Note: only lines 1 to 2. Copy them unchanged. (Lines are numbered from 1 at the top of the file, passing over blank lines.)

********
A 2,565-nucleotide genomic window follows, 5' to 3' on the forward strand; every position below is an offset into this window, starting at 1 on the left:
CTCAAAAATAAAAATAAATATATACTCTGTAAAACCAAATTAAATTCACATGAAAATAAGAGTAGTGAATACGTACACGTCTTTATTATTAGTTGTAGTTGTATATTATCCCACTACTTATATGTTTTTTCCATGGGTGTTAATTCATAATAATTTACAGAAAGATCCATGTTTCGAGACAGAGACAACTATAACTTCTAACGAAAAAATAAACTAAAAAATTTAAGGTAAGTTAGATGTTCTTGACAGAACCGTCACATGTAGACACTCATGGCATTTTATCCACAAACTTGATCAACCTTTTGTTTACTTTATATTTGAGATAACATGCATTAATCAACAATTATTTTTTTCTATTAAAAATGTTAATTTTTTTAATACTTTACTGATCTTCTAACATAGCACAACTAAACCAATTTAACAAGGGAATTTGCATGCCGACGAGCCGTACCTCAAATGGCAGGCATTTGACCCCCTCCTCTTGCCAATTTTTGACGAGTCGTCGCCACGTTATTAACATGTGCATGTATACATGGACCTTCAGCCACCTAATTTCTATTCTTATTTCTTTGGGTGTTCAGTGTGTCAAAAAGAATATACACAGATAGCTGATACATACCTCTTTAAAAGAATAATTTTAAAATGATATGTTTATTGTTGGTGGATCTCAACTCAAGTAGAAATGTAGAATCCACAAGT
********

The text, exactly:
A 2,565-nucleotide genomic window follows, 5' to 3' on the forward strand; every position below is an offset into this window, starting at 1 on the left:
CTCAAAAATAAAAATAAATATATACTCTGTAAAACCAAATTAAATTCACATGAAAATAAGAGTAGTGAATACGTACACGTCTTTATTATTAGTTGTAGTTGTATATTATCCCACTACTTATATGTTTTTTCCATGGGTGTTAATTCATAATAATTTACAGAAAGATCCATGTTTCGAGACAGAGACAACTATAACTTCTAACGAAAAAATAAACTAAAAAATTTAAGGTAAGTTAGATGTTCTTGACAGAACCGTCACATGTAGACACTCATGGCATTTTATCCACAAACTTGATCAACCTTTTGTTTACTTTATATTTGAGATAACATGCATTAATCAACAATTATTTTTTTCTATTAAAAATGTTAATTTTTTTAATACTTTACTGATCTTCTAACATAGCACAACTAAACCAATTTAACAAGGGAATTTGCATGCCGACGAGCCGTACCTCAAATGGCAGGCATTTGACCCCCTCCTCTTGCCAATTTTTGACGAGTCGTCGCCACGTTATTAACATGTGCATGTATACATGGACCTTCAGCCACCTAATTTCTATTCTTATTTCTTTGGGTGTTCAGTGTGTCAAAAAGAATATACACAGATAGCTGATACATACCTCTTTAAAAGAATAATTTTAAAATGATATGTTTATTGTTGGTGGATCTCAACTCAAGTAGAAATGTAGAATCCACAAGT